The 340B drug pricing program requires drug makers to offer covered outpatient drugs to safety net hospitals and certain other designated healthcare providers at discounted prices. A potential shift in how the governing agency interprets 340B eligibility could result in reduced benefits from the program and the necessity to undertake compliance measures.

According to industry sources, the Health Resources and Services Administration (HRSA) has instructed its 340B program auditors to flag discharge prescriptions originating from all inpatient service areas (at parent and child sites alike) as ineligible for 340B pricing. The apparent rationale for this decision is that such prescription types do not meet the statutory definition of “patient” and because inpatient areas are ineligible for 340B registration.

In the event that HRSA enforces such an interpretation, it would signal a policy shift with potentially dramatic impacts on the scope of institutional 340B programs.

It has long been the understanding of many 340B-participating entities that discharge prescriptions are, by default, outpatient drugs. The auditing directive described above would shift the dispositive factor informing eligibility from the setting in which drugs are administered to the setting in which care was provided prior to discharge. Notably, however, discharge prescriptions written for Emergency Department patients would be unaffected because ED services are considered outpatient.

The practical implications of a discharge prescription policy change could be disruptive and far-reaching, potentially requiring 340B-participating hospital and health centers to reconfigure their policies and procedures to reclassify prescriptions written for patients discharged from inpatient service areas as 340B-ineligible. Failure to do so could result in repayment obligations to manufacturers or program termination.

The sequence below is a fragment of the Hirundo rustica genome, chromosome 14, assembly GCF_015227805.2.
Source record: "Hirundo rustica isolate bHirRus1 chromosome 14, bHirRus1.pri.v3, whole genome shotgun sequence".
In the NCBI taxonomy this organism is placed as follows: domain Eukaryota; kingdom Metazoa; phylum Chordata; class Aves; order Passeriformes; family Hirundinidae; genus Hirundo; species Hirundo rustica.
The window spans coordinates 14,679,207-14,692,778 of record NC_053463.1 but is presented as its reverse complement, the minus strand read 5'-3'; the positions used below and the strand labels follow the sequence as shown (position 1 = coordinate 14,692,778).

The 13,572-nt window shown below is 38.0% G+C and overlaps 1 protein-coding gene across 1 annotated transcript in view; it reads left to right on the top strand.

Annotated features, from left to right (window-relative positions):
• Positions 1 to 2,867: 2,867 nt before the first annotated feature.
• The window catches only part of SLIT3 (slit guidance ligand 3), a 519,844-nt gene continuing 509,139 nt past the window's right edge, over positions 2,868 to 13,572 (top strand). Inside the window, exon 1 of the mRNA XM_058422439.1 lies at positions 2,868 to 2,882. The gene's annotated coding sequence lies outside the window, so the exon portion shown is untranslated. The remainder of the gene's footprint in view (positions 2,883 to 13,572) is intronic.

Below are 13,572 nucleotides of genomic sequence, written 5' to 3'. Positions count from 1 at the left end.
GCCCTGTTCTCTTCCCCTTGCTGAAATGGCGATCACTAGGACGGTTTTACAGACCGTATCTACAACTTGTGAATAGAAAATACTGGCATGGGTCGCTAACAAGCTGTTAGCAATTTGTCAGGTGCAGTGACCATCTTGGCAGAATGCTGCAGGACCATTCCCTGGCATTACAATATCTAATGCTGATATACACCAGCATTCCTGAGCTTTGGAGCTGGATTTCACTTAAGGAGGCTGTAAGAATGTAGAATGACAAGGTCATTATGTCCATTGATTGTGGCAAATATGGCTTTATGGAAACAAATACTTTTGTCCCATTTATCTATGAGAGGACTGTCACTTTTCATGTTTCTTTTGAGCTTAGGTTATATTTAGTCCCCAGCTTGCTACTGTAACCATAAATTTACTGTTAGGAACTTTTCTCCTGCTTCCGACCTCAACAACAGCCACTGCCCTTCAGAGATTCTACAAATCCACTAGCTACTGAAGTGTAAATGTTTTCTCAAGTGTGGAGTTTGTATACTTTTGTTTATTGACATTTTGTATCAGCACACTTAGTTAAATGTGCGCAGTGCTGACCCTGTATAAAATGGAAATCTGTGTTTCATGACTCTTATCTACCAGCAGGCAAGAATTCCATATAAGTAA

McCarter & English contacted Apexus, private third-party administrator of the 340B Prime Vendor Program and provider of 340B educational resources, for further information. Apexus responded with the following guidance:

340B drugs can be used for discharge prescriptions to the extent that the drugs are for outpatient use. Whether a drug qualifies as outpatient and the individual meets the definition of patient depends upon the factual circumstances surrounding the care of that particular individual. If a covered entity uses 340B drugs, it should be able to explain why the covered entity is responsible for the use of the drugs on an outpatient basis and have auditable records that demonstrate compliance with 340B Program requirements.

Apexus was unable to confirm or deny any change to HRSA’s auditing policy with respect to inpatient discharge prescriptions and instead provided a link to the general auditing information contained on HRSA’s website (http://www.hrsa.gov/opa/programintegrity/index.html). According to HRSA’s website, “auditor statements made during the audit are not considered final and are subject to change.”